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<jats:sec><jats:title>Background</jats:title><jats:p>With the increase in clinical trials testing therapy for retinal disease, there is a need to ensure that outcome measures are both accurate and standardised. The US Food and Drug Administration favours the use of visual acuity measured using ETDRS logMAR charts. The loss of visual field can interfere with visual tracking across the charts, leading to increased variability of measurements. Electronic visual acuity (EVA) presents the optotype on the centre of a screen, thereby removing the tracking element of the task, and may provide a more precise measurement.</jats:p></jats:sec><jats:sec><jats:title>Methods</jats:title><jats:p>Visual acuity was measured twice using ETDRS charts, EVA automated single letter (E-ETDRS) and EVA single line (EVA-SL) presentation (EMMES). Patients underwent microperimetry (MAIA; Centervue) to determine visual field. We tested 65 patients with rod-cone dystrophies and 41 healthy volunteers.</jats:p></jats:sec><jats:sec><jats:title>Results</jats:title><jats:p>Both participant groups read 2–3 letters more on average on the electronic charts compared with ETDRS. Limits of agreement using a modified Bland-Altman analysis account for replicates were wider in eyes with foveal defects (−9 to 18) compared with eyes without foveal defects (−11 to 15). Electronic charts in the presence of foveal defects reduced the range (−11 to 13).</jats:p></jats:sec><jats:sec><jats:title>Conclusion</jats:title><jats:p>EVA may provide more accurate measures of visual acuity than traditional ETDRS charts in patients when the visual field loss encroached on the central vision. Electronic presentation with a single line of letters was the favoured style reported by patients and should be considered in future interventional clinical trials.</jats:p></jats:sec>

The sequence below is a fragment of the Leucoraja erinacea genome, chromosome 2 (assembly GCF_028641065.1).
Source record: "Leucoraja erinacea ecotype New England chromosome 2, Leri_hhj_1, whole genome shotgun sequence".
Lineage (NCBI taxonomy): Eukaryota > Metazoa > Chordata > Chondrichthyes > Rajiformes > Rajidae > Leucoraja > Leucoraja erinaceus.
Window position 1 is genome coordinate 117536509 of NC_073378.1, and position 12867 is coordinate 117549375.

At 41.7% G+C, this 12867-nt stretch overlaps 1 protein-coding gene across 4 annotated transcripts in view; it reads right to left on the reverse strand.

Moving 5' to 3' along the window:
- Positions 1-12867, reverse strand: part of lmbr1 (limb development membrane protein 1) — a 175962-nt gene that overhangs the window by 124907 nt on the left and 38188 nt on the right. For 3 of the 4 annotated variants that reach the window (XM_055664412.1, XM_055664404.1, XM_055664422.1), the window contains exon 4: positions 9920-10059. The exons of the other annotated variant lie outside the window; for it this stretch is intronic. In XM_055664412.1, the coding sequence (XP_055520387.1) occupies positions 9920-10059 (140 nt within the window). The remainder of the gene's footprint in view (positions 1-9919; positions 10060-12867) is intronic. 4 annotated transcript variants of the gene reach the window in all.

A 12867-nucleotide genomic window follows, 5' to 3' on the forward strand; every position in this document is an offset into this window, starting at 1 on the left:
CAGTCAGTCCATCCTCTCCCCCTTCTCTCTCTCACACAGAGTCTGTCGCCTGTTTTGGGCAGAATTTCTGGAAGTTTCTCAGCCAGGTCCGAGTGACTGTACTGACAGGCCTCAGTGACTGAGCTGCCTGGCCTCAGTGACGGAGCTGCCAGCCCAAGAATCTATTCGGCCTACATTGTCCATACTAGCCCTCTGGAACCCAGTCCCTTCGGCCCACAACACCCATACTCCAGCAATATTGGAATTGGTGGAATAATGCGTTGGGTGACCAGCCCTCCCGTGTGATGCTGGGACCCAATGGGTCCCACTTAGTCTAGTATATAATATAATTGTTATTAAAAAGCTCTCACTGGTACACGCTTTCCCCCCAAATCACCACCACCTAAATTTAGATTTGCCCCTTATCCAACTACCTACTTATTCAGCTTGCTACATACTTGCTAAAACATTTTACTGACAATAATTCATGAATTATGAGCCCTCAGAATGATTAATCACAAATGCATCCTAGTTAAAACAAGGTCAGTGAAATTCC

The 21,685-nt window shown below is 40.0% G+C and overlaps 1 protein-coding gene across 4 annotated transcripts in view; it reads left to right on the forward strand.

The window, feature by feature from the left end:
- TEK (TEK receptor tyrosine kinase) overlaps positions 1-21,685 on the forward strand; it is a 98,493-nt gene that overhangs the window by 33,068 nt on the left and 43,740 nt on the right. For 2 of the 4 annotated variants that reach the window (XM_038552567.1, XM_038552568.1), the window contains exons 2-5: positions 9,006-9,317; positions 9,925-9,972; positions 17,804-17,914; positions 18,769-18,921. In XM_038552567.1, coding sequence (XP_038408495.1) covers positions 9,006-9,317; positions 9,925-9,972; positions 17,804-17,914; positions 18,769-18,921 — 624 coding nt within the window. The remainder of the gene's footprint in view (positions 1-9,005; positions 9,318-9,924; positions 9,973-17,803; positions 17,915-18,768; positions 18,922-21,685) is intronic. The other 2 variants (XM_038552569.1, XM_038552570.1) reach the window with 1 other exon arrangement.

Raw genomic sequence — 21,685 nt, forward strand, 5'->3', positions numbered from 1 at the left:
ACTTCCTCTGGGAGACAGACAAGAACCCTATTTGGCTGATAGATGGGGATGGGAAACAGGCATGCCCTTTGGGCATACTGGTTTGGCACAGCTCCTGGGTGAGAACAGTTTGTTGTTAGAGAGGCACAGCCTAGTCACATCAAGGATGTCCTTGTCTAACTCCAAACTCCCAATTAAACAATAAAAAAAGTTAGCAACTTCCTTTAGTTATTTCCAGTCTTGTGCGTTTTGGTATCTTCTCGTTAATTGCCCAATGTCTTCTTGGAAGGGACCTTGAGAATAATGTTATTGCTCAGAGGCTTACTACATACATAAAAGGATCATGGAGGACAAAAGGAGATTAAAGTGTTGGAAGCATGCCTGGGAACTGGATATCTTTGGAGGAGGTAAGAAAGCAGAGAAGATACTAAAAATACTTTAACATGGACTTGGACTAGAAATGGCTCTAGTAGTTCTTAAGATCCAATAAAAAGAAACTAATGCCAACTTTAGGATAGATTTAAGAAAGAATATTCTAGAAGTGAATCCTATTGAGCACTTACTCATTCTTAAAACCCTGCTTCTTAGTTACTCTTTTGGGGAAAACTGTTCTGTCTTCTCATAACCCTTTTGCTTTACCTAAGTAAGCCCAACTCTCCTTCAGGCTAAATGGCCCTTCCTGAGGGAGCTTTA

Original publication

DOI

10.1136/bjophthalmol-2019-315124

Type

Journal article

Journal

British Journal of Ophthalmology

Publisher

BMJ

Publication Date

07/2020

Volume

104

Pages

924 - 931